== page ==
• $5,000 to Virginia’s Rep. Dave Brat’s Building and Restoring America Together PAC (oh, puh-leeze!);
  • $10,000 to Texas Rep. Pete (please tell us he’s not related to Jeff) Sessions’s People for Enterprise Trade and Economic Growth (PETE—how clever, but shouldn’t it be PETEG?) PAC;
  • $5,000 for Texas Rep. Will Hurd’s Having Unwavering Resolve and Determination PAC;
  • $5,000 to Texas Rep. Mike Conaway’s Conservative Opportunities for a New America PAC;
  • $10,000 to Pennsylvania Rep. Keith Rothfus’s Relight America PAC;
  • $5,000 to Pennsylvania Rep. Scott Perry’s Patriots for Perry PAC (the obvious implication being that no patriot could possibly be for his opponent);
  • $10,000 to Pennsylvania Rep. Mike Kelly’s Keep America Rolling PAC (Could this be a subliminal reference to the “Let’s roll” words of Todd Beamer who tried unsuccessfully to disarm hijackers on United Flight 93 just before it crashed in the Pennsylvania countryside on 9/11?).

None of this is intended to diminish, ridicule, or scorn the true patriotic love of this country on anyone’s behalf. Patriotism is a wonderful thing as long as it is kept in perspective. But to allow the love of country to blind you to the shortcomings of our so-called leaders who sell patriotism like a carnival barker sells tickets to a lurid peep show is not my definition of the word. It in fact cheapens the definition.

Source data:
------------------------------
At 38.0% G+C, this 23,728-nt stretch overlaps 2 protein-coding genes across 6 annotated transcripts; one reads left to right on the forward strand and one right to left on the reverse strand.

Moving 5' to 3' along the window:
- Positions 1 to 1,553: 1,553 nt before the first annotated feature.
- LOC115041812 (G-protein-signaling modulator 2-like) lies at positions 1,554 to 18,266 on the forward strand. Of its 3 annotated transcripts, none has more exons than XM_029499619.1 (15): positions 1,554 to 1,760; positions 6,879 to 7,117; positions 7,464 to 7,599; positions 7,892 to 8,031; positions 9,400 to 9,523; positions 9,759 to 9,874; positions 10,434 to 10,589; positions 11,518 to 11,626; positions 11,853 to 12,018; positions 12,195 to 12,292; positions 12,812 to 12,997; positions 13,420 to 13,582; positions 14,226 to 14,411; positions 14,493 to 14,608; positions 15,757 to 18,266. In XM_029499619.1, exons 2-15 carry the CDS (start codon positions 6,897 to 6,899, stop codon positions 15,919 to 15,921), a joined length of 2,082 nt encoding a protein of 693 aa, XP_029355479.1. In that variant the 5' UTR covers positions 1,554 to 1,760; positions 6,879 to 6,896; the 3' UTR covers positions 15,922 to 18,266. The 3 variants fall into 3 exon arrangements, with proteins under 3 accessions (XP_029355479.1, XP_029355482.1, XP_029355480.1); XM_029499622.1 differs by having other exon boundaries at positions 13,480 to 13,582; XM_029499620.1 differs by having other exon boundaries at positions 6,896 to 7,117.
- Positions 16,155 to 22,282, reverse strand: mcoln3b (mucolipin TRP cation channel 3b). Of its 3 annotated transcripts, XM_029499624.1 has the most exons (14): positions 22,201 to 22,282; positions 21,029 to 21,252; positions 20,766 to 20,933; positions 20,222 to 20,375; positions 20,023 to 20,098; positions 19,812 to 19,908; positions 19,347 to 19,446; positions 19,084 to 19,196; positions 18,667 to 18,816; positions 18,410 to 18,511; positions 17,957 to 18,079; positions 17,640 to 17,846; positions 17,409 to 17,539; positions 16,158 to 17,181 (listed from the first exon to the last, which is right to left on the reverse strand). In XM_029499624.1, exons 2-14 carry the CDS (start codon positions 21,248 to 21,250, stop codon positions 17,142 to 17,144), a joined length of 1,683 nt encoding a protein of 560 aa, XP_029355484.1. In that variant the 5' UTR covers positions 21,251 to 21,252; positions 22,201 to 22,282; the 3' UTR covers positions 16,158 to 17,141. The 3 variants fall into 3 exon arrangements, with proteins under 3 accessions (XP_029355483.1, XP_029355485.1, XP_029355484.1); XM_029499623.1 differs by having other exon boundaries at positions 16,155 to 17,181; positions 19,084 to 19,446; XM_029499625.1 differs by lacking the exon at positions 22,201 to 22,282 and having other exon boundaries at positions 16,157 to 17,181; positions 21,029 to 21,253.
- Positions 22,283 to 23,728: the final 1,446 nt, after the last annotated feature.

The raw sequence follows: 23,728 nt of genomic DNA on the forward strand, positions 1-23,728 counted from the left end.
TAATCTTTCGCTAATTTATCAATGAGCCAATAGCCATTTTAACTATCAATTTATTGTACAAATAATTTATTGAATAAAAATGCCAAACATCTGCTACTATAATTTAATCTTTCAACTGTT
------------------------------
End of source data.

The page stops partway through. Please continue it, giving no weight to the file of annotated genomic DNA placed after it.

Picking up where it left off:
To paraphrase our most recent former governor, at the end of the day, no one—and I do mean NO ONE, without exception—contributes to a political campaign in the amounts doled out by the Kochs and their ilk, without expecting something in return. That something is always personal enrichment.

So, before you base your decision on a candidate based on the half-truths and outright lies of TV political ads, check to see who gets what in the form of CAMPAIGN CONTRIBUTIONS.

Make your decision an intelligent one, not one based on looks or sound bites. Like anything else worthwhile, it takes a little work to do it right.